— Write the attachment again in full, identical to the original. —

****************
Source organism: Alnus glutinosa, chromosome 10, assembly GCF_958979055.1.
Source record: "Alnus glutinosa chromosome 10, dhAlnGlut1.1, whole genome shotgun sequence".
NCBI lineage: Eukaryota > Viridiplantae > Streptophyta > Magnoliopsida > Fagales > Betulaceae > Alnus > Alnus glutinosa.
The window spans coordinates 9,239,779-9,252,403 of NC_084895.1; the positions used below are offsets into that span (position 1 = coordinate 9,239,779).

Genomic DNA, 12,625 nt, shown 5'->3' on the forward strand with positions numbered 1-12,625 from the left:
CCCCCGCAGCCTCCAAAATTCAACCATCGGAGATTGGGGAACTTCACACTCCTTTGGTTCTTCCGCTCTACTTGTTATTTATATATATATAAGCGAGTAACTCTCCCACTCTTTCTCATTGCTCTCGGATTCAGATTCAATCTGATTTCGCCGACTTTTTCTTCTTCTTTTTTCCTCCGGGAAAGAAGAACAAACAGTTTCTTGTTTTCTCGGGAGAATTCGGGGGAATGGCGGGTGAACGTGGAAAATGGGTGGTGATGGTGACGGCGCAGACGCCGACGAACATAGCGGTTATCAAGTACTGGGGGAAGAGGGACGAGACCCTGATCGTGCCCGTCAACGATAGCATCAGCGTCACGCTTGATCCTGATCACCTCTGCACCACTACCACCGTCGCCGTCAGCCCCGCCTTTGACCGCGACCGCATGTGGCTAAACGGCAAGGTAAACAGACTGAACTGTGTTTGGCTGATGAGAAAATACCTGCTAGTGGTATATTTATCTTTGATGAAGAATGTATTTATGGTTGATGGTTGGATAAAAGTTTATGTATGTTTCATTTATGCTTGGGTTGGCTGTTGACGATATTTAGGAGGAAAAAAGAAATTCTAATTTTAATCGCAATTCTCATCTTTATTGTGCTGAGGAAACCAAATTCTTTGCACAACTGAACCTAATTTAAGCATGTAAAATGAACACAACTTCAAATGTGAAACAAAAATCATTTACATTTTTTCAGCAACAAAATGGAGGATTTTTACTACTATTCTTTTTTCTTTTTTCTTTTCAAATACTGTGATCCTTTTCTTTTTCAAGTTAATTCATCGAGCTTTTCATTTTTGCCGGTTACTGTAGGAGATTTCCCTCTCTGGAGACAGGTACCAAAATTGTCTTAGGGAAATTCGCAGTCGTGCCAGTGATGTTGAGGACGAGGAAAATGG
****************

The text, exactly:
Source organism: Alnus glutinosa, chromosome 10, assembly GCF_958979055.1.
Source record: "Alnus glutinosa chromosome 10, dhAlnGlut1.1, whole genome shotgun sequence".
NCBI lineage: Eukaryota > Viridiplantae > Streptophyta > Magnoliopsida > Fagales > Betulaceae > Alnus > Alnus glutinosa.
The window spans coordinates 9,239,779-9,252,403 of NC_084895.1; the positions used below are offsets into that span (position 1 = coordinate 9,239,779).

Genomic DNA, 12,625 nt, shown 5'->3' on the forward strand with positions numbered 1-12,625 from the left:
CCCCCGCAGCCTCCAAAATTCAACCATCGGAGATTGGGGAACTTCACACTCCTTTGGTTCTTCCGCTCTACTTGTTATTTATATATATATAAGCGAGTAACTCTCCCACTCTTTCTCATTGCTCTCGGATTCAGATTCAATCTGATTTCGCCGACTTTTTCTTCTTCTTTTTTCCTCCGGGAAAGAAGAACAAACAGTTTCTTGTTTTCTCGGGAGAATTCGGGGGAATGGCGGGTGAACGTGGAAAATGGGTGGTGATGGTGACGGCGCAGACGCCGACGAACATAGCGGTTATCAAGTACTGGGGGAAGAGGGACGAGACCCTGATCGTGCCCGTCAACGATAGCATCAGCGTCACGCTTGATCCTGATCACCTCTGCACCACTACCACCGTCGCCGTCAGCCCCGCCTTTGACCGCGACCGCATGTGGCTAAACGGCAAGGTAAACAGACTGAACTGTGTTTGGCTGATGAGAAAATACCTGCTAGTGGTATATTTATCTTTGATGAAGAATGTATTTATGGTTGATGGTTGGATAAAAGTTTATGTATGTTTCATTTATGCTTGGGTTGGCTGTTGACGATATTTAGGAGGAAAAAAGAAATTCTAATTTTAATCGCAATTCTCATCTTTATTGTGCTGAGGAAACCAAATTCTTTGCACAACTGAACCTAATTTAAGCATGTAAAATGAACACAACTTCAAATGTGAAACAAAAATCATTTACATTTTTTCAGCAACAAAATGGAGGATTTTTACTACTATTCTTTTTTCTTTTTTCTTTTCAAATACTGTGATCCTTTTCTTTTTCAAGTTAATTCATCGAGCTTTTCATTTTTGCCGGTTACTGTAGGAGATTTCCCTCTCTGGAGACAGGTACCAAAATTGTCTTAGGGAAATTCGCAGTCGTGCCAGTGATGTTGAGGACGAGGAAAATGG